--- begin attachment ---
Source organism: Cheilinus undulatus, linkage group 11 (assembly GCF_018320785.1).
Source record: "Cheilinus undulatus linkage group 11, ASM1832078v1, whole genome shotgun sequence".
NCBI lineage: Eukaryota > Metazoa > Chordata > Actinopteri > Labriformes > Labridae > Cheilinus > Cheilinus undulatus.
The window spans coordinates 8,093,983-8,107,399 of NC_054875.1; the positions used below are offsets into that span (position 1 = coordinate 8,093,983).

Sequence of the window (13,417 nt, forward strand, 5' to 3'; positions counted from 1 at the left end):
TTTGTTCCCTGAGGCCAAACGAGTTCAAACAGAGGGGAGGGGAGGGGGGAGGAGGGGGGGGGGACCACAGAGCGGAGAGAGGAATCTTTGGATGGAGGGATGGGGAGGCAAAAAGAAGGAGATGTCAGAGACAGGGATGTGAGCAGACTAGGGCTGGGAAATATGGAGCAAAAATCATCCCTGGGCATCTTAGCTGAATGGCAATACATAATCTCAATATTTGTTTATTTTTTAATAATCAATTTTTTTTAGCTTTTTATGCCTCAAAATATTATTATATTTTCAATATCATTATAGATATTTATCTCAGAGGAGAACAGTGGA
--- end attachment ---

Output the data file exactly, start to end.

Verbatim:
Source organism: Cheilinus undulatus, linkage group 11 (assembly GCF_018320785.1).
Source record: "Cheilinus undulatus linkage group 11, ASM1832078v1, whole genome shotgun sequence".
NCBI lineage: Eukaryota > Metazoa > Chordata > Actinopteri > Labriformes > Labridae > Cheilinus > Cheilinus undulatus.
The window spans coordinates 8,093,983-8,107,399 of NC_054875.1; the positions used below are offsets into that span (position 1 = coordinate 8,093,983).

Sequence of the window (13,417 nt, forward strand, 5' to 3'; positions counted from 1 at the left end):
TTTGTTCCCTGAGGCCAAACGAGTTCAAACAGAGGGGAGGGGAGGGGGGAGGAGGGGGGGGGGACCACAGAGCGGAGAGAGGAATCTTTGGATGGAGGGATGGGGAGGCAAAAAGAAGGAGATGTCAGAGACAGGGATGTGAGCAGACTAGGGCTGGGAAATATGGAGCAAAAATCATCCCTGGGCATCTTAGCTGAATGGCAATACATAATCTCAATATTTGTTTATTTTTTAATAATCAATTTTTTTTAGCTTTTTATGCCTCAAAATATTATTATATTTTCAATATCATTATAGATATTTATCTCAGAGGAGAACAGTGGA